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Mmy

Exonerated if DA doesn't charge????!!!

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My fiance was arrested, booked, and was let go on bail. Upon release they set a date for him to be in court. He showed up to court on the required day and no one showed up from the DAs office. The judge said that no charges had been filed and set another court date. The judge also said that if they didn't charge him by that date then he would be exonerated. The public defender said that even if he was not charged, they still might charge him later and that exonerated was referring only to the bail. Does this make sense to anybody??? Is this legal??? I thought the bail was based on the charges.

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Yes and yes.  If he doesn't get charged, the court will exonerate the bail bond, so the surety company that wrote the bond should release any collateral pledged for the bond.  Beyond that, the prosecutor has until the statute of limitations expires to file charges.

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The bail is not based on the charge.  The bail is based on the probability the defendant will appear in court and the danger  to the community if the defendant is released.  Many factors enter into the bail amount including the charges, the defendant's record, ties to the community, wealth, mental condition, and hair color. (Almost just kidding.)

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But he was arrested, paid a bailbondsman to bail him out, only to find out he wasnt charged. Why arrest him if he wasn't getting charged? Can we sue for the money we paid to the bail bondsman? You can't just arrest people without charging them, can you?

 

Can they delay charging someone they already arrested and released on bail?

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5 minutes ago, Mmy said:

But he was arrested, paid a bailbondsman to bail him out, only to find out he wasnt charged. Why arrest him if he wasn't getting charged? Can we sue for the money we paid to the bail bondsman? You can't just arrest people without charging them, can you?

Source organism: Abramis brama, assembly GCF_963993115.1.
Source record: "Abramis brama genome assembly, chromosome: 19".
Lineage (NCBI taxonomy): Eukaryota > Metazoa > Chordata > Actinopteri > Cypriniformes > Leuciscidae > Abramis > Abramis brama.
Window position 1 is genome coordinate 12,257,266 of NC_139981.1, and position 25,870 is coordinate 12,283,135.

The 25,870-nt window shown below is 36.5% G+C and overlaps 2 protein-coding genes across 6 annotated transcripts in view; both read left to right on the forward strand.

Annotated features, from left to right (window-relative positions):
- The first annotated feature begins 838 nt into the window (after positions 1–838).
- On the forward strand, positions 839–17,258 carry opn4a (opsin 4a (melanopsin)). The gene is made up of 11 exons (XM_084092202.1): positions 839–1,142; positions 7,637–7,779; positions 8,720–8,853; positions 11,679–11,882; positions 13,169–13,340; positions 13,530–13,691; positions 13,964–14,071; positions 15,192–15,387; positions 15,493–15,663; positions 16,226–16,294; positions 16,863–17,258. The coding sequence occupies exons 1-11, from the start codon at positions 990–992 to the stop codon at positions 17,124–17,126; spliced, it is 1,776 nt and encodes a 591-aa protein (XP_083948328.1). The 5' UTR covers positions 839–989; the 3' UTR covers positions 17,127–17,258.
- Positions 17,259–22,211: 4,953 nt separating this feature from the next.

An arrest only requires probable cause to believe the person being arrested committed some offense. A prosecutor has to convince a jury the defendant is guilty beyond a reasonable doubt, a much higher standard. So the prosecutor might decline to file charges if he or she believes the evidence is not yet strong enough for it. It might also take some time to get the charges filed, especially if an indictment is required. In short, the arrest can still be good even if no charges are ever filed.

 

You cannot sue over the bond money. As long as he makes all his required court appearances you'll get that back (less any fee for the bondsperson). Your financé can see a civil rights litigation attorney to find out if he has any case for civil rights violations if no charges are filed by the next court date. The state has until the statute of limitations expires to charge him, so if the bail is exonerated at the next court hearing, you'll get the bond back but that does not mean he's out of danger from being charged and prosecuted for the offense.

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So they can sit back and hope he gets in trouble again for the duration of the statute of limitations for the sole purpose of not having enough evidence initially? 

 

After asking other people that had been arrested in this county, it appears they never press charges after people Are arrested and released. They wait for a year then mail them the charges in a letter. Sometimes they dont get the letter (if they moved, for example) and a warrant goes out for their arrest when they miss court. They dont realize it until They are pulled over for a traffic violation and are arrested.

 

And these are for very basic crimes: possession, felon with a firearm, etc. Should be open and shut cases. No ethical reason to wait on the charges because the evidence is there or they wouldnt have been arrested.

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If he had stayed in custody instead of bailing out, the DA would have made a quick decision about filing the charges.  Since he bailed out, they can take their time.  Cops arrest.  They don't decide what charges are filed or when.  That's the local prosecutor's job.